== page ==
A little over a week ago I posted eight somewhat-successful tactics (for me) to outwit Anxiety. The tactics ranged from going on the offense by beginning the day with exercise to get endorphins — chemicals that both help fight pain and trigger feelings of awesomeness — swimming through my body … all the way to calling in sick to work when you’ve lost the day’s battle with the brain-bully.
Looking back, I find the post kind of funny, because only two days before I (alone) wasn’t able to use any of the tactics leading up to “calling in sick” — even though I was at work as a panic attack had slowly been approaching me. And yet, I managed to defeat the bully and stay at my office.
I didn’t include how I accomplished this in the earlier post, because when the near panic attack still felt a bit raw, and the tactic — one I invented on the fly — would be seen as risky to some.
Well, I’m now 11 days past the near panic attack, and I’m really feeling proud of the result and grateful to the person who helped me carry it out.
First, let’s briefly review the eight tactics I listed in the earlier post:
- go on the offense; fill your brain and body with natural and positive chemical reactions
- recognize irrational worries about the future as such and bring your mind back to the present
- notice anxious-thinking about life and ask yourself “why?”
- focus your brain on something else despite every urge to feel Anxiety
- recognize situations that might induce Anxiety and get ahead of those situations
- use some creative jujitsu to turn present Anxiety into future Accomplishment
- acknowledge Anxiety once It’s already pounced on you
- call in sick to work when you’ve lost the battle
So here’s the situation I found myself in:
About mid-morning I felt Anxiety creeping up. I had a lot of work to do, so I didn’t feel I had the time to use the first seven tactics. My doctor has prescribed me some pills to “take as needed” to relax my mind. This seemed to be becoming one of those “as needed” situations; I popped the pill. (This usually works.) However, on that day it didn’t. The Anxiety kept rising, and 30 minutes later I still felt a panic attack a-comin’.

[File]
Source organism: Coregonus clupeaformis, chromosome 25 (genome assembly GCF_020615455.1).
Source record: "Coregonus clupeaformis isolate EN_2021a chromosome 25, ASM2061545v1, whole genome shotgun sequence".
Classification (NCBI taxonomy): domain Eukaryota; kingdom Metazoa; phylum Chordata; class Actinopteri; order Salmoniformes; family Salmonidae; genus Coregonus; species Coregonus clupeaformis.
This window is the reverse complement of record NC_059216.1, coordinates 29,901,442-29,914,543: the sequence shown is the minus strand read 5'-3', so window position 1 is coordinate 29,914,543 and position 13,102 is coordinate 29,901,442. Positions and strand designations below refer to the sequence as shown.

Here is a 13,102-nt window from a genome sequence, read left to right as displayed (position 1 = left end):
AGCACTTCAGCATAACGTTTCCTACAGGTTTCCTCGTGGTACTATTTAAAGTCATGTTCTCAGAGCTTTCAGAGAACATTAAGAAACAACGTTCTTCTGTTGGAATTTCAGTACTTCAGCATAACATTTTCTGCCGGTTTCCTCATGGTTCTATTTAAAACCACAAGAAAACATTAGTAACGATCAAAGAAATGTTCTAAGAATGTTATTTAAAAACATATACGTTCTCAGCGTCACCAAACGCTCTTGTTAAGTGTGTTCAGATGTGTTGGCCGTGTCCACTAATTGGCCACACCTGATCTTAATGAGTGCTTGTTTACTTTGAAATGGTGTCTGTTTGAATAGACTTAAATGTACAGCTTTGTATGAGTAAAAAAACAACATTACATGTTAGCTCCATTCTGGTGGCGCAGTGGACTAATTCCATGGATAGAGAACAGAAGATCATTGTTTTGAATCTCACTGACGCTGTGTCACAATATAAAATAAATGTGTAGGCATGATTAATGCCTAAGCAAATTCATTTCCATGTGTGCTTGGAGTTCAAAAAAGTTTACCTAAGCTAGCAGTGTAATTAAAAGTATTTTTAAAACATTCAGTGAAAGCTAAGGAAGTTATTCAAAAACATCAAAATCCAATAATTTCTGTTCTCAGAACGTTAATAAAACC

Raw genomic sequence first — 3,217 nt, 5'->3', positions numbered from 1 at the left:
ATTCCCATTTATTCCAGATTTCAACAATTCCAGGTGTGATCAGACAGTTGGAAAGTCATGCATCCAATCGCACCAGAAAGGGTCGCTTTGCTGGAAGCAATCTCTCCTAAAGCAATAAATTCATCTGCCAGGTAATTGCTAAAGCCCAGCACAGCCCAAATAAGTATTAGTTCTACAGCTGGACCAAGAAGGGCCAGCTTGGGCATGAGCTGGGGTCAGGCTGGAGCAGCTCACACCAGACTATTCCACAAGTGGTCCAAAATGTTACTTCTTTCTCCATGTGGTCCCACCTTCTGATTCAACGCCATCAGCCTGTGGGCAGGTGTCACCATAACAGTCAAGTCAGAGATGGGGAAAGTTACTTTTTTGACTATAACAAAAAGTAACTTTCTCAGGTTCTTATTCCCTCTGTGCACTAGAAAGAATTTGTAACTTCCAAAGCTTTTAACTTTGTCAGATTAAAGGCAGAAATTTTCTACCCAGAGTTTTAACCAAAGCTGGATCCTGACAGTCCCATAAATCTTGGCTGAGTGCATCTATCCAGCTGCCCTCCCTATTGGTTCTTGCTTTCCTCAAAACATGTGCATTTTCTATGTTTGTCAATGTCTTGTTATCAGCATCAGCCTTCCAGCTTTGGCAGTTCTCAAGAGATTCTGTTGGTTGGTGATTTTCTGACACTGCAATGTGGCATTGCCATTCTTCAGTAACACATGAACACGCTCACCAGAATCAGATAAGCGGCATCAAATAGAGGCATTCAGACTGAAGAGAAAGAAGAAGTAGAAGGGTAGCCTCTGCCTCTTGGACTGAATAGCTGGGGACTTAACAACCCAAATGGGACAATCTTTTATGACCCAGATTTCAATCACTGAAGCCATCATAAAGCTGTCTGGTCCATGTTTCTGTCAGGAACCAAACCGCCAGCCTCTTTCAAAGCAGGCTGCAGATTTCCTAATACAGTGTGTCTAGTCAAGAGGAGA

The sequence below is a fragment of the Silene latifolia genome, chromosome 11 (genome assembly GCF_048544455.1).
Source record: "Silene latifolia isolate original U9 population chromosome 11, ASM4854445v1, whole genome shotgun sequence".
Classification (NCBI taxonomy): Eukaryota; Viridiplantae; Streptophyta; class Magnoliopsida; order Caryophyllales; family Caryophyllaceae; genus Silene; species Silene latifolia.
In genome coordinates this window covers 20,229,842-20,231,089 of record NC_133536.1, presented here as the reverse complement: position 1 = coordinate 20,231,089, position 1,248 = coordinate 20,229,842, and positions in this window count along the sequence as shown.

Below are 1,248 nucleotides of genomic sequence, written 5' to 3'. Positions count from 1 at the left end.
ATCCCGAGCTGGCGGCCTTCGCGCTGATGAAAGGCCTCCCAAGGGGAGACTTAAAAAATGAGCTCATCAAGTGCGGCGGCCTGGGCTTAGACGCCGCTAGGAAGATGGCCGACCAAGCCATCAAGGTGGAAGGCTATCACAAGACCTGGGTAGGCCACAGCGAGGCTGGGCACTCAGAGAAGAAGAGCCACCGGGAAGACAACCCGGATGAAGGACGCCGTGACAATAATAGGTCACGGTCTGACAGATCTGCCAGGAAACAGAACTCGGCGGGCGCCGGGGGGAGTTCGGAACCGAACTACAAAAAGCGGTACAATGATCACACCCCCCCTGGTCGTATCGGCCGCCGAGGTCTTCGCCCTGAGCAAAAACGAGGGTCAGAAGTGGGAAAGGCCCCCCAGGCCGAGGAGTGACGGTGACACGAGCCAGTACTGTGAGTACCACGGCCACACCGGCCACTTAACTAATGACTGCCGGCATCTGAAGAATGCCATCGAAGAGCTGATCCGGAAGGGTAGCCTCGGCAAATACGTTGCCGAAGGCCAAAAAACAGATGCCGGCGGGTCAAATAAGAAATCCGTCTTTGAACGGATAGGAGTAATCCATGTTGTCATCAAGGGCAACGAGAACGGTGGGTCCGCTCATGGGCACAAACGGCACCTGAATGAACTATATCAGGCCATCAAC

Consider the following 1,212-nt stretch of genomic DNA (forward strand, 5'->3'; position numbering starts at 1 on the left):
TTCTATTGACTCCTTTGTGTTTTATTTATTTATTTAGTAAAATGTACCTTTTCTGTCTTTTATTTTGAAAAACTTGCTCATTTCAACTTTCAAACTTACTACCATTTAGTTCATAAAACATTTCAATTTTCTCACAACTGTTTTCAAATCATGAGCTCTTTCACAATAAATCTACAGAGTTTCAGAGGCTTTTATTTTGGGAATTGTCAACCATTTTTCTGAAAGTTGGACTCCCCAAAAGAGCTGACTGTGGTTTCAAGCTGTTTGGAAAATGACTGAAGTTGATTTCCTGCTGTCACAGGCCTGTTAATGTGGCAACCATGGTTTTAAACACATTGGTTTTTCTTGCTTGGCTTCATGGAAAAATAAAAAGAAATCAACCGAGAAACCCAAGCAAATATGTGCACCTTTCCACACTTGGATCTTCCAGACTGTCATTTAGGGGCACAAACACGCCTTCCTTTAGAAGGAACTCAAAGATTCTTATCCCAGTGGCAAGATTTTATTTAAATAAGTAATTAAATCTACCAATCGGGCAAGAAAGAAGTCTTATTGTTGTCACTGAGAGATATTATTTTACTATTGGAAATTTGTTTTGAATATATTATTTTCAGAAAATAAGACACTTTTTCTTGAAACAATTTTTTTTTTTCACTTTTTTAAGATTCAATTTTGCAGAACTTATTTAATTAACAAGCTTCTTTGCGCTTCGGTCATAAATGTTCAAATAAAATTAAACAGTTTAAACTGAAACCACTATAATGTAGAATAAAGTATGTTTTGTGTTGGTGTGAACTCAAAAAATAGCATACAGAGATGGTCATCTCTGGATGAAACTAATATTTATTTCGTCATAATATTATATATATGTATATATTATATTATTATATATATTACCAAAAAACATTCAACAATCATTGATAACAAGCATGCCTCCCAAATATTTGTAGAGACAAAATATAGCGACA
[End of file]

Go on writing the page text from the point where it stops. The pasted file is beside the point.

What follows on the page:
“Okay, better make time for your tactics, Michael,” I thought. I headed out of the office and took a brief walk. I tried to be in the present; but my mind wanted to worry about the future. I couldn’t fight it. I tried to ask “why,” but I could come up with no clue why I was worrying. On through the steps. I even tried to acknowledge the Anxiety and let it hit me and then pass. But this is hard to do at work — or on a quick break from work — and I couldn’t get myself to feel anything other than “URGENT! MUST GET BACK TO WORK,” even though I didn’t really have anything that pressing on my agenda.
Basically, I did not want to give up the day. I did not want to go home sick.
In addition to an onset of panic, depressive thoughts started flooding my brain.
It flashed in my brain: “I need to talk to someone.”
Granted, this is a tactic I’ve made possible. Nearly everyone who knows me knows I’m in a chronic struggle with Anxiety and Depression. Few would be surprised to hear I was “having a bad day.” Although I have to admit, asking someone else — a colleague, no less — to help me seemed an imposition and a risk. It’s hard to know if anyone will know how to respond correctly. Someone wanting to “fix the problem for you” is not a good approach; many, I suspect would try this. Some would desperately try to find a way for you to “snap out of it.” Perhaps they’d think a round of jokes would help you laugh the Anxiety and depressive thoughts away.
On top of that, I was at work. My colleagues had work of their own to do. Who was I to think, “So-and-So should drop everything and help me get to a better place.”
I was about to call it a day. I started to walk to my supervisor’s office and say with a raised eyebrow “I’m not feeling well.” She would have understood this and let me go home. But instead I said to myself, “I don’t want to give up today!”